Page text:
My model also assumes an average battery size of 50 kWh. This is smaller than the 60kWh figure in my previous work, because a lot of electric and hybrid cars are using smaller batteries than the 60Kwh size Tesla uses. Again, I’m being conservative.

The mineral content of different batteries varies, so I’ve taken what seem to me to be the most reasonable averages (taking Tesla’s new, lower cobalt design into account). The figures are:

  • Lithium: 0.9 kg per kWh = 45 kg per car
  • Cobalt: 0.2 kg per kWh = 10 kg per car
  • Nickel: 0.6 kg per kWh = 30 kg per car
  • Graphite: 0.85 kg per kWh = 42.5 kg per car

I know there are more minerals involved in this story. I’m particularly interested in copper, which I’ve already covered, and silver, but its price is not primarily driven by its industrial uses.

One thing readers of my past work will notice in the charts below is that instead of predicting a single most probable case for electric vehicle (EV) adoption, I show a range of probable outcomes (scale on the right). I find this more useful than making a single projection that will almost certainly be wrong. If my full range of outcomes still tells me I’m on to a good speculation, I’m more likely to make the right bet.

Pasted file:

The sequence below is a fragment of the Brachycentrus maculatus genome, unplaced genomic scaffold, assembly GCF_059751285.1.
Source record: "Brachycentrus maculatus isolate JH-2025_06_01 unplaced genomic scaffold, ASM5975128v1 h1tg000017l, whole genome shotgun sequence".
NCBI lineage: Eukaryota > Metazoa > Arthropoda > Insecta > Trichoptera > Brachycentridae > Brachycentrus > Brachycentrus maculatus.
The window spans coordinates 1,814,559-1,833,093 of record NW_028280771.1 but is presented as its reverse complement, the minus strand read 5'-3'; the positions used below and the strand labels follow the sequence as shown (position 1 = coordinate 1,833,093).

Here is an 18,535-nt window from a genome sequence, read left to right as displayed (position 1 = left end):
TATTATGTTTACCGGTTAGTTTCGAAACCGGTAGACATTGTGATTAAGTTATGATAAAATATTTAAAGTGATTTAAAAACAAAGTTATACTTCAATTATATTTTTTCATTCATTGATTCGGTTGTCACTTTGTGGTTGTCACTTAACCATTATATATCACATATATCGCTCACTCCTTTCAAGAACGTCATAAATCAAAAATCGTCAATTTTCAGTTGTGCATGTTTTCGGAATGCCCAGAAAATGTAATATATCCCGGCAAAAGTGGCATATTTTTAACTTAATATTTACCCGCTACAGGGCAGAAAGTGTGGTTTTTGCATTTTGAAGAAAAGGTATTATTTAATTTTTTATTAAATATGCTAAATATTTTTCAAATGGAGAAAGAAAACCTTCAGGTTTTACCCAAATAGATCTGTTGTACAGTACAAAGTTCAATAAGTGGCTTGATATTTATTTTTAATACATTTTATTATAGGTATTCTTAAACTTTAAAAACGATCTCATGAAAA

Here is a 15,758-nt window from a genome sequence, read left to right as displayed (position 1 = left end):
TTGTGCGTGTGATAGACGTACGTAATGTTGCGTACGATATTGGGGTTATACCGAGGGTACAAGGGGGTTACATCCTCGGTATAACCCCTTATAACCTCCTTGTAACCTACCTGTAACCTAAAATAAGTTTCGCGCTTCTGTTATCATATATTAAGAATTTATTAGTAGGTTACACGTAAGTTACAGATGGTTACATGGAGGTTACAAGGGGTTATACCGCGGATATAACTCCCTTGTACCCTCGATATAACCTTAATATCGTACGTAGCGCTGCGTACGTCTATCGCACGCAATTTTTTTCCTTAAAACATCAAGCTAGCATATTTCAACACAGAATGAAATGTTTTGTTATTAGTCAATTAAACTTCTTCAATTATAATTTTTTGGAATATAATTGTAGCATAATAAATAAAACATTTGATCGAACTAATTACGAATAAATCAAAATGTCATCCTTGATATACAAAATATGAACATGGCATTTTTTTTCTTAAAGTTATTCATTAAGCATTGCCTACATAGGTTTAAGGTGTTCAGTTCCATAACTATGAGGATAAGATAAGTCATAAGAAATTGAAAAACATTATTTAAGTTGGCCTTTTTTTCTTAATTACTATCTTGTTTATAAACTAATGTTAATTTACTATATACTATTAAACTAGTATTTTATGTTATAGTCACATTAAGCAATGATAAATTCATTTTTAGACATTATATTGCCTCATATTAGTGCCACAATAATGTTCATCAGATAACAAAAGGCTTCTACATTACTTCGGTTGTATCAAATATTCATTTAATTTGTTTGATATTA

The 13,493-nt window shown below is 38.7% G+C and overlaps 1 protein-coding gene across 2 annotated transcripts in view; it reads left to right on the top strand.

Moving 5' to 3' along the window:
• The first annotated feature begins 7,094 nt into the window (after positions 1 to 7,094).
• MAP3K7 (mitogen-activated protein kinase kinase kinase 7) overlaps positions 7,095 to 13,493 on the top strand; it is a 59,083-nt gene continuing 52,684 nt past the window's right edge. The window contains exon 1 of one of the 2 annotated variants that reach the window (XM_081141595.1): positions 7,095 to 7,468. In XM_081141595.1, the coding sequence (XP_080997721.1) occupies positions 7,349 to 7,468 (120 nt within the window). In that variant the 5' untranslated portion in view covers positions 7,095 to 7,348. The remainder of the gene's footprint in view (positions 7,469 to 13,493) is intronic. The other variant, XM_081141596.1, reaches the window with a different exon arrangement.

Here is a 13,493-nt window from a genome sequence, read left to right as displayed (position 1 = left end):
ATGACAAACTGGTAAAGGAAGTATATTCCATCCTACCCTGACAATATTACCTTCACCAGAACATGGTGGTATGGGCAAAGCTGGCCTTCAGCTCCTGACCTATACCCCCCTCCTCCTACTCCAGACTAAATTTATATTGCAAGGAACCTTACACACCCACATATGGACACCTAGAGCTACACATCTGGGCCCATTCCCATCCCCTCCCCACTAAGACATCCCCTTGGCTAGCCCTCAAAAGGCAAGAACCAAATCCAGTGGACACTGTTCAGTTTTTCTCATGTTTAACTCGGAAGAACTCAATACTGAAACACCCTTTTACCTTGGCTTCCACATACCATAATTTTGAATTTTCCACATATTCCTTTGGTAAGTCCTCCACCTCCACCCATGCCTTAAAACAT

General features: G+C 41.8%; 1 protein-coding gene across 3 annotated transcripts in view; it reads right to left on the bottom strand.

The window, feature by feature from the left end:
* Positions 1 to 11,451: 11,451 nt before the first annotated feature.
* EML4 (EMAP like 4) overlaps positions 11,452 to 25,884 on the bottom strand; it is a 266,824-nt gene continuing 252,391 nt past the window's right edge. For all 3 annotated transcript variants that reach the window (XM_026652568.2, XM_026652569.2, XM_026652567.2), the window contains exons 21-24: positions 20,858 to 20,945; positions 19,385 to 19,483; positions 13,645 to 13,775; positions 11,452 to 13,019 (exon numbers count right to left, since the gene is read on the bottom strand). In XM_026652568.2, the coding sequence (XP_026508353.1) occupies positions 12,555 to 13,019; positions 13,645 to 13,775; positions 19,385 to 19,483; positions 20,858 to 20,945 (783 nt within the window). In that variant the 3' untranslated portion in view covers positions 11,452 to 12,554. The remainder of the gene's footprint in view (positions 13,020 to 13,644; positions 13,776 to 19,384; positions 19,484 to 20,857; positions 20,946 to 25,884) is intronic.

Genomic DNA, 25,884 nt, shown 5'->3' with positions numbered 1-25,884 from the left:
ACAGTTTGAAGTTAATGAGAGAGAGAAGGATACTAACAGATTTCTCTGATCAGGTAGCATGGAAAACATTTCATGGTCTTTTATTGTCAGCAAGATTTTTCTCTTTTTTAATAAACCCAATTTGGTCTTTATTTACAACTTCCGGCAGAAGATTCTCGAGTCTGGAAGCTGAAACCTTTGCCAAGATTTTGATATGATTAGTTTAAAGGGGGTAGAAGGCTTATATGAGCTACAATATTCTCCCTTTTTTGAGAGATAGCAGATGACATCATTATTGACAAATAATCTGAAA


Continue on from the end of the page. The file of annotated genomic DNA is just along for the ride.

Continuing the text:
The Results

Without further ado, then, here are my projections for the four energy minerals for which I have models completed.

As you can see, lithium is still in a market surplus and will be for years to come. I’ve been right in calling for a substantial correction in lithium prices. The profitable producers will still make money and aren’t bad stocks to own, but that’s not where I want to put my speculative cash. I’m not interested in lithium exploration plays at all until a real supply deficit develops.

Cobalt remains one of my favorite energy minerals. It’s easy to see why: it’s already in deficit. This is true even under the most conservative assumptions. That makes its current price correction an opportunity to buy low. I’m on board and looking for great speculations in this space.

As with lithium, this chart tells you all you need to know about why I’m not a graphite bull. The day may be coming, but it could be five or six years before we see a supply deficit—and that’s long enough for new battery designs to eliminate graphite, if that’s going to happen. Until we see demand exceed supply for some time, I won’t have confidence in sustainably higher graphite prices.

Saving the best for last, this chart shows why I’m such a nickel bull. I expect higher prices this year and for years to come. Finding the right nickel junior, however, is harder than seeing the case for nickel itself. I’m working on it.

That’s my take.

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August 28th, 2018

Posted In: Louis James